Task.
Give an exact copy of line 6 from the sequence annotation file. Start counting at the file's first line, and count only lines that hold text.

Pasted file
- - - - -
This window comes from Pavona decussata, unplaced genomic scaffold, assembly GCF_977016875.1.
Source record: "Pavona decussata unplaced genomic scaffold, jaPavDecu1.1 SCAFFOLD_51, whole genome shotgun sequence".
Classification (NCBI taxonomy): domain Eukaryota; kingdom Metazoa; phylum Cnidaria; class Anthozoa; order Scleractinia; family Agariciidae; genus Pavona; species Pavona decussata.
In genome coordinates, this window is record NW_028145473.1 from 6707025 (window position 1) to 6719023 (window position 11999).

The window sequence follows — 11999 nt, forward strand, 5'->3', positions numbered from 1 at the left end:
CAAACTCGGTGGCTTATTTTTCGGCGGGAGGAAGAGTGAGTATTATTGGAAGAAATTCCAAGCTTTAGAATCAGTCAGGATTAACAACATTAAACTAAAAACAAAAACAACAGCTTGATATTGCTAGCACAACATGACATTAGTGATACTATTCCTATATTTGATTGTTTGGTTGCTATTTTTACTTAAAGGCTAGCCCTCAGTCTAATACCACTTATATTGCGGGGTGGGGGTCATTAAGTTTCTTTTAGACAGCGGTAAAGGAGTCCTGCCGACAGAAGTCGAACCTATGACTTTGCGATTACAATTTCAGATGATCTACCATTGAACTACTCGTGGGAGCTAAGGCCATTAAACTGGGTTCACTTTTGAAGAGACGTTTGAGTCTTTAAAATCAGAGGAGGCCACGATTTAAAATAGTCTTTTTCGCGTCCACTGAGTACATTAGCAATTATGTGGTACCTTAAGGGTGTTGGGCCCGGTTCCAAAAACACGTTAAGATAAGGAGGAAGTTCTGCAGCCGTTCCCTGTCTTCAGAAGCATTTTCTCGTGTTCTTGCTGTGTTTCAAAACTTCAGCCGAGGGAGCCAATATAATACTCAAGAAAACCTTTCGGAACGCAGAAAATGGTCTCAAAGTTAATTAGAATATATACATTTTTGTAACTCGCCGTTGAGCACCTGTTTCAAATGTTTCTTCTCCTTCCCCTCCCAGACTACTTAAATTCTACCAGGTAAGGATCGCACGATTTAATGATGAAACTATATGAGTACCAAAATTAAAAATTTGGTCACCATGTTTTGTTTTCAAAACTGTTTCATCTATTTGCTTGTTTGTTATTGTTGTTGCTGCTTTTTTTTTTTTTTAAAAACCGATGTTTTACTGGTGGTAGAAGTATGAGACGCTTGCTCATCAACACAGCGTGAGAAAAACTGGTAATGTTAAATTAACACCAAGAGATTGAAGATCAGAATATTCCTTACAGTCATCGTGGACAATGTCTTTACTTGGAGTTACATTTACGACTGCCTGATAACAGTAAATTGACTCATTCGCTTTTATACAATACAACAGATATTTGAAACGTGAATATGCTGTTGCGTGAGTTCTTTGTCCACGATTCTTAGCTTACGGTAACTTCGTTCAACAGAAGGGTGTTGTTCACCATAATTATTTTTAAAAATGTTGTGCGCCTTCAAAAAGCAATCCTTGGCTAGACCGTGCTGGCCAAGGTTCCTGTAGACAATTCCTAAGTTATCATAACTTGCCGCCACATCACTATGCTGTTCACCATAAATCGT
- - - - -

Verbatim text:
CAAACTCGGTGGCTTATTTTTCGGCGGGAGGAAGAGTGAGTATTATTGGAAGAAATTCCAAGCTTTAGAATCAGTCAGGATTAACAACATTAAACTAAAAACAAAAACAACAGCTTGATATTGCTAGCACAACATGACATTAGTGATACTATTCCTATATTTGATTGTTTGGTTGCTATTTTTACTTAAAGGCTAGCCCTCAGTCTAATACCACTTATATTGCGGGGTGGGGGTCATTAAGTTTCTTTTAGACAGCGGTAAAGGAGTCCTGCCGACAGAAGTCGAACCTATGACTTTGCGATTACAATTTCAGATGATCTACCATTGAACTACTCGTGGGAGCTAAGGCCATTAAACTGGGTTCACTTTTGAAGAGACGTTTGAGTCTTTAAAATCAGAGGAGGCCACGATTTAAAATAGTCTTTTTCGCGTCCACTGAGTACATTAGCAATTATGTGGTACCTTAAGGGTGTTGGGCCCGGTTCCAAAAACACGTTAAGATAAGGAGGAAGTTCTGCAGCCGTTCCCTGTCTTCAGAAGCATTTTCTCGTGTTCTTGCTGTGTTTCAAAACTTCAGCCGAGGGAGCCAATATAATACTCAAGAAAACCTTTCGGAACGCAGAAAATGGTCTCAAAGTTAATTAGAATATATACATTTTTGTAACTCGCCGTTGAGCACCTGTTTCAAATGTTTCTTCTCCTTCCCCTCCCAGACTACTTAAATTCTACCAGGTAAGGATCGCACGATTTAATGATGAAACTATATGAGTACCAAAATTAAAAATTTGGTCACCATGTTTTGTTTTCAAAACTGTTTCATCTATTTGCTTGTTTGTTATTGTTGTTGCTGCTTTTTTTTTTTTTTAAAAACCGATGTTTTACTGGTGGTAGAAGTATGAGACGCTTGCTCATCAACACAGCGTGAGAAAAACTGGTAATGTTAAATTAACACCAAGAGATTGAAGATCAGAATATTCCTTACAGTCATCGTGGACAATGTCTTTACTTGGAGTTACATTTACGACTGCCTGATAACAGTAAATTGACTCATTCGCTTTTATACAATACAACAGATATTTGAAACGTGAATATGCTGTTGCGTGAGTTCTTTGTCCACGATTCTTAGCTTACGGTAACTTCGTTCAACAGAAGGGTGTTGTTCACCATAATTATTTTTAAAAATGTTGTGCGCCTTCAAAAAGCAATCCTTGGCTAGACCGTGCTGGCCAAGGTTCCTGTAGACAATTCCTAAGTTATCATAACTTGCCGCCACATCACTATGCTGTTCACCATAAATCGT